“The Patriarchal Tome of 1908 directed the immediate assignment of a Greek Bishop in America. However I learned in America that for a decade, diplomatic pressures prevented the implementation of the Patriarchal Tome. Upon my arrival, I waited for the Russian Bishop to come to me; however, he did not. In order to give him the opportunity, I sent Archimandrites Chrysostom and Alexander to him. He, in turn, reciprocated by sending an Archimandrite to visit me. I then realized that he expected me to visit him, thus recognizing him as the canonical Bishop in America, under whose jurisdiction the Greek Church ought to belong. I held a press conference with the Greek and English language newspapers, in which I quoted Orthodox teaching relative to lands outside the existing Patriarchal boundaries that canon law places them under the jurisdiction of the Ecumenical Patriarchate. Thus, the Church in America is under the canonical authority of the Ecumenical Patriarchate, and only by its authority can certain actions be taken. Our presence in America is by virtue of the permission granted by the Ecumenical Patriarchate in the Tome of 1908, rendering us the only canonical jurisdiction[emph. in the original] No other such permission has been granted. We are aware only that the Patriarchate of Antioch requested the permission of the Patriarchate to send the Bishop of Seleucia to America for the needs of the Syrian Orthodox. Prior to this, Efthymios, who was ordained by the Russians for the Syrians, but never recognized by the Patriarchate of Antioch, was abandoned by the Russians. This event reinforced our position regarding canonicity in America. Throughout our presence in America, the Russian Bishop attempted indirectly to impose this position of hegemony, yet never openly or officially.”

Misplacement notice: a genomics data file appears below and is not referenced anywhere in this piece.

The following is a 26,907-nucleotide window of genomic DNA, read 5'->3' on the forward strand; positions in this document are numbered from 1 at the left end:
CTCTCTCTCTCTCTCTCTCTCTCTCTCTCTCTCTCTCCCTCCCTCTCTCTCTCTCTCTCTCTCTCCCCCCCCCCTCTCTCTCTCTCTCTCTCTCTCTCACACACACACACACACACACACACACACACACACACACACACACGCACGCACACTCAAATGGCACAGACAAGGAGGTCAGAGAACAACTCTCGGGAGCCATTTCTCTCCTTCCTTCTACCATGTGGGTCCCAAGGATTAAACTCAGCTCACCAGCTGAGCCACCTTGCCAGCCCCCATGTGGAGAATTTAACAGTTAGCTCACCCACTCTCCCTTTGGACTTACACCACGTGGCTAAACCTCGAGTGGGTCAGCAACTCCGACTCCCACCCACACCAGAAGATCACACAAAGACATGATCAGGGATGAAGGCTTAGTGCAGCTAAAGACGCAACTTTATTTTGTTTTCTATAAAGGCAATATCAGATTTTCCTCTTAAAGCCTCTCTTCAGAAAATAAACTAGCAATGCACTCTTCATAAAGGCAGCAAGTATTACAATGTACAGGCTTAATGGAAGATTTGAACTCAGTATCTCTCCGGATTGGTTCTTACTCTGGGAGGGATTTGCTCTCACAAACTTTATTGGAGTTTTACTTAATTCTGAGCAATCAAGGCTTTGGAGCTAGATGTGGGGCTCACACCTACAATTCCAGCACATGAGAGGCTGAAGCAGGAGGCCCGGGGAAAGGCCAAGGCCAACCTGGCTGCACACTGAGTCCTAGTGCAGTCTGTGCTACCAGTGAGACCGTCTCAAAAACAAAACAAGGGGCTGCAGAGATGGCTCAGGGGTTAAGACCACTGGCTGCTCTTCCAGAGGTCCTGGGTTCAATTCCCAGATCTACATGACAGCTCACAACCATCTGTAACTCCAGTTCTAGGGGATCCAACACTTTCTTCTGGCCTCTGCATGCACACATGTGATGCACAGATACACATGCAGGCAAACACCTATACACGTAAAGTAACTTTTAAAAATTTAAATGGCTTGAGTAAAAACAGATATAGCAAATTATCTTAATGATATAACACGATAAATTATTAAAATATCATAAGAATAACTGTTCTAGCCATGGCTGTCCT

http://books.google.com/books?id=Uh4VnseTNZkC&pg=PA137&dq=Galveston+Orthodox&lr=#v=onepage&q=Galveston%20Orthodox&f=false

    The NY Times of Dec. 19, 1921 notes that Meletios had “arrived having been exiled as Metropolitan of Athens when King Constantine returned to the throne and Eleutherios Venizelos, friend of Meletios, resigned as premier and left Greece…Meletios preached in Greek. He said the veto placed by the Sublime Porte upon his election was invalid. He asserted the Treaty of Sevres specifically provided for the full religious autonomy of minorities within the Ottoman Empire, and that the former right of the Sublime Porte to overrule such an election had vanished with the signing of that treaty. Meletios expressed regret at the opposition of the Greek Government, along with the Turkish power, to his election. The prelate said he hoped the Greek Government would not insist upon interferring in this matter, in which the Greek clergy had full autonomy.”